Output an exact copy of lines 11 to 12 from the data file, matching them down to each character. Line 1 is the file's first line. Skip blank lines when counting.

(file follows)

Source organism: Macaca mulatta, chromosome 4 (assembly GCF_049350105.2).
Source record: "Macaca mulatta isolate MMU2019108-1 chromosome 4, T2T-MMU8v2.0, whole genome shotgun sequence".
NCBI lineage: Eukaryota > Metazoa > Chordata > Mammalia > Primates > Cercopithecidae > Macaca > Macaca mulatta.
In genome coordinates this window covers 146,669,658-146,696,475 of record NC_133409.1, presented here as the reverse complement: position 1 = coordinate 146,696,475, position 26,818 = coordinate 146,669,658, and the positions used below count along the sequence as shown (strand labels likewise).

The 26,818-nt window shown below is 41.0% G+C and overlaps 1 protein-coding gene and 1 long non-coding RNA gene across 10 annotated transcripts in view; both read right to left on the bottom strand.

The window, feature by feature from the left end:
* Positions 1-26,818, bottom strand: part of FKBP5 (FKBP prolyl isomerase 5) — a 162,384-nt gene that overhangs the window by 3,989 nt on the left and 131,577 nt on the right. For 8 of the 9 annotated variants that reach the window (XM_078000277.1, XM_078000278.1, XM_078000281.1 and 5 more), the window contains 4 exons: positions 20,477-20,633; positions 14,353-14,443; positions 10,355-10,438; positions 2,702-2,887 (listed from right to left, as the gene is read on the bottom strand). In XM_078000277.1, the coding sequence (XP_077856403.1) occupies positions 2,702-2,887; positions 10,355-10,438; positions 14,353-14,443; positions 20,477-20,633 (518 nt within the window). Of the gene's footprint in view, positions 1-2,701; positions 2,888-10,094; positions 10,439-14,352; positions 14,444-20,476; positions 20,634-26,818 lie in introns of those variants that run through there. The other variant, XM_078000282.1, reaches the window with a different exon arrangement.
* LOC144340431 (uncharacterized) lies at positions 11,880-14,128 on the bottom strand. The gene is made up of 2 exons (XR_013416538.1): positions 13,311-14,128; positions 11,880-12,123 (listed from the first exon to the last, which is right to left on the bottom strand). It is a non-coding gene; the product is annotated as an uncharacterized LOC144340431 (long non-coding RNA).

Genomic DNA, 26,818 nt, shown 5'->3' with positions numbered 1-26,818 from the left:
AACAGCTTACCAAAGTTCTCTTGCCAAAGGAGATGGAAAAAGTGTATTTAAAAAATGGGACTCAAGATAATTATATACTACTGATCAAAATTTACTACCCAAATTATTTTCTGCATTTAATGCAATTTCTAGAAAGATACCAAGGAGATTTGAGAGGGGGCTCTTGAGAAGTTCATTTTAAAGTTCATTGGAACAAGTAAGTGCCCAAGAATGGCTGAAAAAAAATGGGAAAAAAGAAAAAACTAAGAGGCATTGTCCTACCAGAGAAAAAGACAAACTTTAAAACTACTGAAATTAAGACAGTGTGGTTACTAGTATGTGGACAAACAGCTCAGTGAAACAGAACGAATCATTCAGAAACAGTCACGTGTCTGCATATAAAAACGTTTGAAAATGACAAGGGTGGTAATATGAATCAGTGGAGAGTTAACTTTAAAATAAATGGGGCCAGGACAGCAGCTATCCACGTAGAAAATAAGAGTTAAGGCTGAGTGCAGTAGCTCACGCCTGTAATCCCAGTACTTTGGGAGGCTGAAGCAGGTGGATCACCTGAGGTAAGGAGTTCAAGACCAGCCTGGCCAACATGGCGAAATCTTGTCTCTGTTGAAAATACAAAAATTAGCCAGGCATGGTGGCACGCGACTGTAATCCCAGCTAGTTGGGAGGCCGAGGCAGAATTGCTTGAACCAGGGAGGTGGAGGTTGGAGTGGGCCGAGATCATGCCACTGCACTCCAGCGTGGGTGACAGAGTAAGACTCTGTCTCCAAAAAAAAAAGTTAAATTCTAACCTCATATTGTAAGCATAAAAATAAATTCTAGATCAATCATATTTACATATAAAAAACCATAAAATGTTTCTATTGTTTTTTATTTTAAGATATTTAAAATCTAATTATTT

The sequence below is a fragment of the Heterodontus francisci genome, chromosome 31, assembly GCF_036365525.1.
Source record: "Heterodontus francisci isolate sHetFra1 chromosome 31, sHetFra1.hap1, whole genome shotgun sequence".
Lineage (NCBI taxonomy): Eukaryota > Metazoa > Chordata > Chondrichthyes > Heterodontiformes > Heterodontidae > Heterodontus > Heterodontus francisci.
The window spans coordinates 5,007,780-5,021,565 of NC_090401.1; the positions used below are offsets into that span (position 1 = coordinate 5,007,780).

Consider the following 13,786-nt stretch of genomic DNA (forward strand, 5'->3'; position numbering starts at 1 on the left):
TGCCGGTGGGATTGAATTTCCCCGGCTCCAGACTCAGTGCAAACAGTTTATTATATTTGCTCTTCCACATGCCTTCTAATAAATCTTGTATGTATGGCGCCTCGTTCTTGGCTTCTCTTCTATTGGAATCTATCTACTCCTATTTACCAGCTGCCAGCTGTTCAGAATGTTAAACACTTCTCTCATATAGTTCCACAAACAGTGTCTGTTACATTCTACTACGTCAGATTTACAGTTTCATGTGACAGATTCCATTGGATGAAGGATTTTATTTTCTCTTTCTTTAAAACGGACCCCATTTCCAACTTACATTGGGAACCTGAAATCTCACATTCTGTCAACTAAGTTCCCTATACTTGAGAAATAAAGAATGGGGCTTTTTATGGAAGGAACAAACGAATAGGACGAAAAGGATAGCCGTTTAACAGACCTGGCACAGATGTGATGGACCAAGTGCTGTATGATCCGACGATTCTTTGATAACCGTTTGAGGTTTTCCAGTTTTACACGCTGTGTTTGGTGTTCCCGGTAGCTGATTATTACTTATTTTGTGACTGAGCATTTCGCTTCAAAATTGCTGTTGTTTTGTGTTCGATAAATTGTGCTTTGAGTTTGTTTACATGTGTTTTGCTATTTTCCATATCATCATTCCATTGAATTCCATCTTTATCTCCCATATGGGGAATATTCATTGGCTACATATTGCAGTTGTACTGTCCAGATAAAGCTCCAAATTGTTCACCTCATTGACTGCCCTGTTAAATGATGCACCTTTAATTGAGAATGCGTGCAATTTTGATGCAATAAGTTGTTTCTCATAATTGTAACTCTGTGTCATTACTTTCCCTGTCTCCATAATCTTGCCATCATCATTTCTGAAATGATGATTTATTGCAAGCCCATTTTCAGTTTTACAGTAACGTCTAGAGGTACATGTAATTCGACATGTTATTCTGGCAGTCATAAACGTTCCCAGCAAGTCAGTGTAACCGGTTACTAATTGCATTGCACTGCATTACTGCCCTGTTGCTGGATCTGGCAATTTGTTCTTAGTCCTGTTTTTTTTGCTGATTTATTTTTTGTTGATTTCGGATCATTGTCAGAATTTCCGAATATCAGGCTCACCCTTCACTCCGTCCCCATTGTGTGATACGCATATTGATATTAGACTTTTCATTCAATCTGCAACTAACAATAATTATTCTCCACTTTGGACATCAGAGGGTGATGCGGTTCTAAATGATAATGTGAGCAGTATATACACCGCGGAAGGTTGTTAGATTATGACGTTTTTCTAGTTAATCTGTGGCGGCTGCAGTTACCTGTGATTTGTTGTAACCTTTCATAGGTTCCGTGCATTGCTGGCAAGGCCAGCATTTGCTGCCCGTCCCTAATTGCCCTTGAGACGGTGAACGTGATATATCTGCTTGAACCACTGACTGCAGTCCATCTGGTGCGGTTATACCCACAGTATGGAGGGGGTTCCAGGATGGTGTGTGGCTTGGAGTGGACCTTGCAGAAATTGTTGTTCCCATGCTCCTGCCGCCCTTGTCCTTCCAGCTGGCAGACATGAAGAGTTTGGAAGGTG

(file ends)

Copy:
The sequence below is a fragment of the Heterodontus francisci genome, chromosome 31, assembly GCF_036365525.1.
Source record: "Heterodontus francisci isolate sHetFra1 chromosome 31, sHetFra1.hap1, whole genome shotgun sequence".